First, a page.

Why is the future different from the past? The most poignant property about the world around us is that time is always moving forward, yet, as odd as it may seem, our current theories of physics cannot account for this property. In all of fundamental physics, the future and the past are entirely similar. We select time increasing solutions by hand and call on extremely unlikely initial conditions at the big bang to justify this choice. I will address this question and describe attempts to restore the irreversibility of time as the building block of our understanding of nature.
This talk was delivered at ISSYP 2019, Perimeter's high school summer program.
Abstract: “How did our universe begin?” is possibly one of the oldest questions that have
bewildered humans throughout history. As a theoretical cosmologist, our job is to find a
mathematically consistent picture for early universe that could explain observations, from
the largest to the smallest scales. The past thirty years have witnessed amazing progress,
both in developing technology for precision cosmological observations, and in perfecting
mathematical methodology to explain them. For example, ripples in cosmic geometry are
now measured with the precision of one part in a million. We also have sophisticated
mathematical frameworks such as general relativity and quantum theories that describe the
origin of these ripples in early universe. However, with all of these extraordinary
achievements, some old and new puzzles remain unsolved. For example we still have not
resolved the most crucial puzzle about the origin of cosmos, namely the Big Bang Singularity
problem. We will take a journey back in time to explore the fascinating realm of early
universe and some of its mysteries.
Abstract: From astronomical observations, we know that the state of the early universe
(just after the Big Bang) was extremely simple. This is surely an important clue about how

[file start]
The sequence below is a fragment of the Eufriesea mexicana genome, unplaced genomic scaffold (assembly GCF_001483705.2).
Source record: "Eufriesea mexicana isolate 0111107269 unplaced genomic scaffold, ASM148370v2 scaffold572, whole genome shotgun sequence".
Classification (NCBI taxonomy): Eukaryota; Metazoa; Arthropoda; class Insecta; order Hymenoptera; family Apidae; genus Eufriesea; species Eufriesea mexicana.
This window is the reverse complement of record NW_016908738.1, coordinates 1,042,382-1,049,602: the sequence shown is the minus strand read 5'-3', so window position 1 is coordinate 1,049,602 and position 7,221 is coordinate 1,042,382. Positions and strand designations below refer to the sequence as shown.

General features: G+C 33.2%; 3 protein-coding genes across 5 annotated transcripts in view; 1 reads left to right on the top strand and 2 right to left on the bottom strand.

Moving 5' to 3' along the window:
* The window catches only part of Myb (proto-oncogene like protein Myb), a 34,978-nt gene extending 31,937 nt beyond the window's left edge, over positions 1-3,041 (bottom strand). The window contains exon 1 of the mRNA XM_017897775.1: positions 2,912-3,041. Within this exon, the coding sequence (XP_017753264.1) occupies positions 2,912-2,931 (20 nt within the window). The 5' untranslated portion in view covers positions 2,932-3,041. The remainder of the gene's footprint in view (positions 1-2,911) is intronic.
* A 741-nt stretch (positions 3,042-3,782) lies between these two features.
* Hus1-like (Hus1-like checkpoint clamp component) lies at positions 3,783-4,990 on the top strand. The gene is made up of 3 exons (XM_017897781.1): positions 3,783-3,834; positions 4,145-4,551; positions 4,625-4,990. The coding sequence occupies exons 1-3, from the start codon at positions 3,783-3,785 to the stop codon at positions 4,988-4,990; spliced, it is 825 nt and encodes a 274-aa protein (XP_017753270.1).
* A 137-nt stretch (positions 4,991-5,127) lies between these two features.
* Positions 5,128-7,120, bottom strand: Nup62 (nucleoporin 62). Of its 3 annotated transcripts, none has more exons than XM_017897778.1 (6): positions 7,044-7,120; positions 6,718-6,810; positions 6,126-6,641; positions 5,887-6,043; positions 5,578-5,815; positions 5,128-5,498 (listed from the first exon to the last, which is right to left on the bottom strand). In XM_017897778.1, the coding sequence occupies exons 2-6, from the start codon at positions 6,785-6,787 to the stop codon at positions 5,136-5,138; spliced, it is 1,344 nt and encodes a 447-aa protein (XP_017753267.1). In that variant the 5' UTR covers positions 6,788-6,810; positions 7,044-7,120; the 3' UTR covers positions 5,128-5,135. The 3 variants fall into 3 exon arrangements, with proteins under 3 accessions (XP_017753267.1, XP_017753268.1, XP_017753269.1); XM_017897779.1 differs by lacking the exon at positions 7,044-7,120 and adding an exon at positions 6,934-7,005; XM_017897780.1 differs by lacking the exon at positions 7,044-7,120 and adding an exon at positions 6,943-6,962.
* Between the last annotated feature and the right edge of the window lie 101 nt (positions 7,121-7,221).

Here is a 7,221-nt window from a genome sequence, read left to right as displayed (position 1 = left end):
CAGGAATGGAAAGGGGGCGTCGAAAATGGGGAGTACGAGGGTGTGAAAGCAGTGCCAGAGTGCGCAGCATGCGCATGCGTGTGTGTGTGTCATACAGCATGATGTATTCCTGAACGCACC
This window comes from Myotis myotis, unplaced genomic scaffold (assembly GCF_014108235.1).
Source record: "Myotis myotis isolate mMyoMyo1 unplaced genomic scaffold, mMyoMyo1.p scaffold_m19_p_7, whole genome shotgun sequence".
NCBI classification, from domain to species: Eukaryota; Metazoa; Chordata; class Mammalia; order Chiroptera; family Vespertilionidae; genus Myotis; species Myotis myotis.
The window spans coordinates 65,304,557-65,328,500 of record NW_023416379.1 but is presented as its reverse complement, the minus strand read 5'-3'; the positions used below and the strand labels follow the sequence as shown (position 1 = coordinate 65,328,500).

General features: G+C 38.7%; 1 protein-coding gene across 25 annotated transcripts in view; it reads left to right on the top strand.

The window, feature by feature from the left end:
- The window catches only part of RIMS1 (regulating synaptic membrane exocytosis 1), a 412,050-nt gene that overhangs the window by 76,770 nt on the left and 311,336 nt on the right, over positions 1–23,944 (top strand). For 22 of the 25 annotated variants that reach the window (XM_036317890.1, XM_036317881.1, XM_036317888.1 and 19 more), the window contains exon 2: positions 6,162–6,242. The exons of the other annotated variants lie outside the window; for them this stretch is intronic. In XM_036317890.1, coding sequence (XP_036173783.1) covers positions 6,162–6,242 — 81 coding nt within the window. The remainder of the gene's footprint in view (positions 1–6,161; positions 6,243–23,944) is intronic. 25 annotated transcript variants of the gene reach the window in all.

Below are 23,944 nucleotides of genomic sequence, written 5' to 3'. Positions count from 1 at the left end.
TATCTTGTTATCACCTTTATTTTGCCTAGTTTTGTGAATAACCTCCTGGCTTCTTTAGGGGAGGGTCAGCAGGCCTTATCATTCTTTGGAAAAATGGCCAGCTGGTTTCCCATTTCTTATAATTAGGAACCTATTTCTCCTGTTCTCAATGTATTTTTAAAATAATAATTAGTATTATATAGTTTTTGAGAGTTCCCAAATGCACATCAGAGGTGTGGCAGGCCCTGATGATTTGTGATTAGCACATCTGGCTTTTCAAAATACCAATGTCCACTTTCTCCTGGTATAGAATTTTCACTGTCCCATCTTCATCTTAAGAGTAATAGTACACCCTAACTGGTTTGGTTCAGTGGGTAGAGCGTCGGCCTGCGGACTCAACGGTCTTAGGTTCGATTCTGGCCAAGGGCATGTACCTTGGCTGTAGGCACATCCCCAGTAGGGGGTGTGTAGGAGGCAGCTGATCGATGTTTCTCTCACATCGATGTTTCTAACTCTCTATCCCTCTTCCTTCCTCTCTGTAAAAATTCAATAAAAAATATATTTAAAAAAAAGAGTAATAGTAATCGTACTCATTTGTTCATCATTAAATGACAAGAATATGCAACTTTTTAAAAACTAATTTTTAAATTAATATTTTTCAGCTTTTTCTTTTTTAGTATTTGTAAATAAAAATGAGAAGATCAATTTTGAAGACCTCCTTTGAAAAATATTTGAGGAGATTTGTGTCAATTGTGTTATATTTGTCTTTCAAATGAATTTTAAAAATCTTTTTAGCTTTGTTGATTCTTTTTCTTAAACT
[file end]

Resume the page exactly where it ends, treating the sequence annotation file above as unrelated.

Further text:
the universe began, but what exactly is it trying to tell us? I will explain our new answer to
this question: we think it is telling us that the universe before the bang is a kind of mirror
image of the universe after the bang (they are related by "CPT symmetry"). (Based on
recent work with Kieran Finn and Neil Turok: https://arxiv.org/pdf/1803.08928.pdf)
Abstract: There is a strong correlation between the sun rising and the rooster crowing, but to say that the one causes the other is to say more. In particular, it says that making the rooster crow early will not precipitate an early dawn, whereas making the sun rise early (for instance, by moving the rooster eastward) can lead to some early crowing. Intervening upon the natural course of events in this manner is a good way of discovering causal relations. Sometimes, however, we can't intervene, or we'd prefer not to. For instance, in trying to determine whether smoking causes lung cancer, we'd prefer not to force any would-be nonsmokers to smoke. Fortunately, there are some clever tricks that allow us to extract information about what causes what entirely from features of the observed correlations. One of these tricks was discovered by the physicist John Bell in 1964. In a groundbreaking paper, he used it to demonstrate the seeming impossibility of providing a causal explanation of certain quantum correlations. This revealed a fundamental tension between quantum theory and Einstein's theory of relativity --the two central pillars of modern physics. It is a tension that is still with us today.